Study shows influence of surgeons on likelihood of removal of healthy breast after breast cancer dia
Attending surgeons can have a strong influence on whether a patient undergoes contralateral prophylactic mastectomy after a diagnosis of breast cancer, according to a study published by JAMA Surgery.
Young breast cancer patients undergoing breast conserving surgery see improved prognosis
A new analysis indicates that breast cancer prognoses have improved over time in young women treated with breast conserving surgery.
Does MRI plus mammography improve detection of new breast cancer after breast conservation therapy?
A new article published by JAMA Oncology compares outcomes for combined mammography and MRI or ultrasonography screenings for new breast cancers in women who have previously undergone breast conservation surgery and radiotherapy for breast cancer initially diagnosed at 50 or younger.
More Breast Cancer News and Breast Cancer Current Events

Trending Science News

Current Coronavirus (COVID-19) News

Top Science Podcasts

We have hand picked the top science podcasts of 2020.
Now Playing: TED Radio Hour

Listen Again: Reinvention
Change is hard, but it's also an opportunity to discover and reimagine what you thought you knew. From our economy, to music, to even ourselves–this hour TED speakers explore the power of reinvention. Guests include OK Go lead singer Damian Kulash Jr., former college gymnastics coach Valorie Kondos Field, Stockton Mayor Michael Tubbs, and entrepreneur Nick Hanauer.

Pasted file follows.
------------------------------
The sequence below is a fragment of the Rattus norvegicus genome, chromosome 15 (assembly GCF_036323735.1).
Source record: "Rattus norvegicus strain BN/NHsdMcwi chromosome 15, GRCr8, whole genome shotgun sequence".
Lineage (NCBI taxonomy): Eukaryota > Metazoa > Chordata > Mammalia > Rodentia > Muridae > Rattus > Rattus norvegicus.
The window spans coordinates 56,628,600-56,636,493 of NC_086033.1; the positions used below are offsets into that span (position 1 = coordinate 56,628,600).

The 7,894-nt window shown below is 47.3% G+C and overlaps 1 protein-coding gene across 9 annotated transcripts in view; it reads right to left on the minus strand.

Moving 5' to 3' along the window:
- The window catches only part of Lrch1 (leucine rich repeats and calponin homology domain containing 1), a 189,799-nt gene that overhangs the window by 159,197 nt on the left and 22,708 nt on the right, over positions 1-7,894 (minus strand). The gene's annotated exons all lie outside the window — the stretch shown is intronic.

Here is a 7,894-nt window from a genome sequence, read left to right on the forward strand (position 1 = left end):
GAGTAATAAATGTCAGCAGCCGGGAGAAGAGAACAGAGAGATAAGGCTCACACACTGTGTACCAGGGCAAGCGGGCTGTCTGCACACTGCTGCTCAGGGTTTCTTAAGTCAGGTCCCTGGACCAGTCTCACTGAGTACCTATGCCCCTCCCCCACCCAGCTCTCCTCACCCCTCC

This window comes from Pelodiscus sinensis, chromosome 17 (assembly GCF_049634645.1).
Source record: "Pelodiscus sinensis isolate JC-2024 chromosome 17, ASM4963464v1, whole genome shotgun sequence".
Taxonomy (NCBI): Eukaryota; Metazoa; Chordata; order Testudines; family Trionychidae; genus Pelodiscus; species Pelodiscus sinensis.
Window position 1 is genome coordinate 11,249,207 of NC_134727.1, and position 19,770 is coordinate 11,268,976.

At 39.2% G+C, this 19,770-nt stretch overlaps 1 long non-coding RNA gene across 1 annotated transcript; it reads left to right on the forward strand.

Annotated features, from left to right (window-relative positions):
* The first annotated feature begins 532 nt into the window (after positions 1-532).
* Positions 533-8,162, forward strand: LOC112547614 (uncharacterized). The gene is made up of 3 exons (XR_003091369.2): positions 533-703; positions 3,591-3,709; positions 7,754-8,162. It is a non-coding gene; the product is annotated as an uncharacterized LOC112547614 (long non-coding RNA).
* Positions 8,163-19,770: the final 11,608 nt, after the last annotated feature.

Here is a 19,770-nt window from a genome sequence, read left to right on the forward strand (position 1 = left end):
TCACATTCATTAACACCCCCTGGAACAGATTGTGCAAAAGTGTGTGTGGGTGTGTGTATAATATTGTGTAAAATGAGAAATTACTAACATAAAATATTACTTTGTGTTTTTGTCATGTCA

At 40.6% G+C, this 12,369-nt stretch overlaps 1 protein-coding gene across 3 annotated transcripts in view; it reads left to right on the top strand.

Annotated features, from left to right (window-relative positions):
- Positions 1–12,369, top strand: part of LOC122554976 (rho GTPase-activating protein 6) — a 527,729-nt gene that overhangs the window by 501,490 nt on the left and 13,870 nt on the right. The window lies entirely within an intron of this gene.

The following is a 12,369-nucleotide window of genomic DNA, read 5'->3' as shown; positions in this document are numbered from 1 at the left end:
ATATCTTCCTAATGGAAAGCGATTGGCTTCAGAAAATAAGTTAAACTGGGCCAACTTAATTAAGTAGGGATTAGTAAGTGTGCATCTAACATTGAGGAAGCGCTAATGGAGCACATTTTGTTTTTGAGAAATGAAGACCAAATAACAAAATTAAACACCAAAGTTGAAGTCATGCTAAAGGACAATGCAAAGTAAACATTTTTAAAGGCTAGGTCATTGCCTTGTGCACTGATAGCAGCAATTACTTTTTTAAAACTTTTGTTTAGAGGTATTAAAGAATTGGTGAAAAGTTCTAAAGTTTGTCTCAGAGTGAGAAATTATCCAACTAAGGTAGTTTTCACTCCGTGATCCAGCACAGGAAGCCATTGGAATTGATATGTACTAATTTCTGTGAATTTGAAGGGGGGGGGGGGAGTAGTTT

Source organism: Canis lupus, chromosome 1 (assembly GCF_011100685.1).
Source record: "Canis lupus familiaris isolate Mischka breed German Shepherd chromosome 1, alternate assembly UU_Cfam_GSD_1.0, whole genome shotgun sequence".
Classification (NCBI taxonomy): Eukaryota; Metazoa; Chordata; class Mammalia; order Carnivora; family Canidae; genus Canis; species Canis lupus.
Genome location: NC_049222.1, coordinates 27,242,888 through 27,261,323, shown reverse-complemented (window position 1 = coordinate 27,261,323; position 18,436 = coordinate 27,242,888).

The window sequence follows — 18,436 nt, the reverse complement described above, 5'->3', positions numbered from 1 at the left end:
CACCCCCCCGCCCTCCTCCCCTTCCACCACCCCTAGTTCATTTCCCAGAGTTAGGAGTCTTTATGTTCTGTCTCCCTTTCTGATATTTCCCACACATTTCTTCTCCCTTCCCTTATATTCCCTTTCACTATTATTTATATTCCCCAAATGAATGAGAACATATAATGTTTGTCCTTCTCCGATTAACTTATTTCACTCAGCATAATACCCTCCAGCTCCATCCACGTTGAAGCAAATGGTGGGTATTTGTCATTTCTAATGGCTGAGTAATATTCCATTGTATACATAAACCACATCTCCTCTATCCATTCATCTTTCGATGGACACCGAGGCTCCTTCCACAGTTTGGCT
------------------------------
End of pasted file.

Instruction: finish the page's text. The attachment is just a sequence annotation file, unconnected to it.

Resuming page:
Now Playing: Science for the People

#562 Superbug to Bedside
By now we're all good and scared about antibiotic resistance, one of the many things coming to get us all. But there's good news, sort of. News antibiotics are coming out! How do they get tested? What does that kind of a trial look like and how does it happen? Host Bethany Brookeshire talks with Matt McCarthy, author of "Superbugs: The Race to Stop an Epidemic", about the ins and outs of testing a new antibiotic in the hospital.
Now Playing: Radiolab

Dispatch 6: Strange Times
Covid has disrupted the most basic routines of our days and nights. But in the middle of a conversation about how to fight the virus, we find a place impervious to the stalled plans and frenetic demands of the outside world. It's a very different kind of front line, where urgent work means moving slow, and time is marked out in tiny pre-planned steps. Then, on a walk through the woods, we consider how the tempo of our lives affects our minds and discover how the beats of biology shape our bodies. This episode was produced with help from Molly Webster and Tracie Hunte. Support Radiolab today at Radiolab.org/donate.